It's a pitch black, rainy night in a small Iranian town. Inside his house the Colonel is immersed in thought. Memories are storming in. Memories of his wife. Memories of the great patriots of the past, all of them assassinated or executed. Memories of his children, who had joined the different factions of the 1979 revolution. There is a kck on the door. Two young policemen have come to summon the Colonel to collect the tortured body of his youngest daughter and bury her before sunrise. The Islamic Revolution, like every other revolution in history, is devouring its own children. And whose fault is that? This shocking diatribe against the failures of the Iranian left over the last fifty years does t leave one taboo unbroken.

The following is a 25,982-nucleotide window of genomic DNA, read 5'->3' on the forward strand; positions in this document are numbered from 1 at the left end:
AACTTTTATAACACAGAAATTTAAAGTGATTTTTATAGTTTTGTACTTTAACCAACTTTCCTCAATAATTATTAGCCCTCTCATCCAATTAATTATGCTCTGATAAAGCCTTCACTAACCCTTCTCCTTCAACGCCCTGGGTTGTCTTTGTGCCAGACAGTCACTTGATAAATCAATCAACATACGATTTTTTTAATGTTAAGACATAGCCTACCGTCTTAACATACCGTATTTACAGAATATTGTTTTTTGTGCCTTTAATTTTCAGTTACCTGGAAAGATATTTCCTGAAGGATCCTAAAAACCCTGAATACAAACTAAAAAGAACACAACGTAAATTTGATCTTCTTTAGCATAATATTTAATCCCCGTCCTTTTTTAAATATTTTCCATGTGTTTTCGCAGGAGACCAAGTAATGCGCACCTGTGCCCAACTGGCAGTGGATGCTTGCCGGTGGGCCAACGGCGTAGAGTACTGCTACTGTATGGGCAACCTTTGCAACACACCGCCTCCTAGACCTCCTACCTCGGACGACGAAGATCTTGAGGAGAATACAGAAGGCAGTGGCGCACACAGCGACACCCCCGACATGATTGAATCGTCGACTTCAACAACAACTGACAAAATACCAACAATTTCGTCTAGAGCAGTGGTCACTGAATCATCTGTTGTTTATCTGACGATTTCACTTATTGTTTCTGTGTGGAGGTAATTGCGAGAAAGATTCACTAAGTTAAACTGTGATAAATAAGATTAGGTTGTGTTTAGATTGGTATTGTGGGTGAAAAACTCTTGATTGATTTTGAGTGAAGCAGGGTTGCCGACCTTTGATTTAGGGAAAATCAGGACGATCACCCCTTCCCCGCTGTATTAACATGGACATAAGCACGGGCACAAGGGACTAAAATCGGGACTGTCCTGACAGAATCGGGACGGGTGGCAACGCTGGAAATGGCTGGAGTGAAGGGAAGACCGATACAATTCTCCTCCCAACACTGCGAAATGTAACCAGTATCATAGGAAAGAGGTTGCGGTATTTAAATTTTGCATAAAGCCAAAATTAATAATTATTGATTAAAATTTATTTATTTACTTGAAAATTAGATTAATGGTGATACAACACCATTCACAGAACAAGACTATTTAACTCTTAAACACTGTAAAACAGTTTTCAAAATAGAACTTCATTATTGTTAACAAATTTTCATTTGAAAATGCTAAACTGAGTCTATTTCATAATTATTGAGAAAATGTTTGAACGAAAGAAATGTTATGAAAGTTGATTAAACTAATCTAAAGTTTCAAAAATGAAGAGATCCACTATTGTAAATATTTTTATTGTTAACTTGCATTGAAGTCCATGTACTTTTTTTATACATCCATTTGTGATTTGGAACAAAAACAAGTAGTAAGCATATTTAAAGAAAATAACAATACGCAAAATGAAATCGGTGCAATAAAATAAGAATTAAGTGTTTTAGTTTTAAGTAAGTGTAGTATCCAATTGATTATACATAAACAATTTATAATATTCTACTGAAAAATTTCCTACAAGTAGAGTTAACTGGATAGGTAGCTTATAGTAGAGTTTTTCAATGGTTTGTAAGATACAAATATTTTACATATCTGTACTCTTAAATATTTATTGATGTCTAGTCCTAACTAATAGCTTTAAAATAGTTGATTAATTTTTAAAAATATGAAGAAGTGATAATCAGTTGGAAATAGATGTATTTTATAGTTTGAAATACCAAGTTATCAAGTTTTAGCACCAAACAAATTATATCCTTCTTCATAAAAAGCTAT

Born in 1940 in the Khurasan village of Dowlatabad, Mahmoud Dowlatabadi is one of the most prominent Iranian novelists since the 1980s. Self-educated and forced to work from childhood on a farm, he later went to Tehran to become an actor. He started writing in the 1960s and has published numerous novels, plays and essays.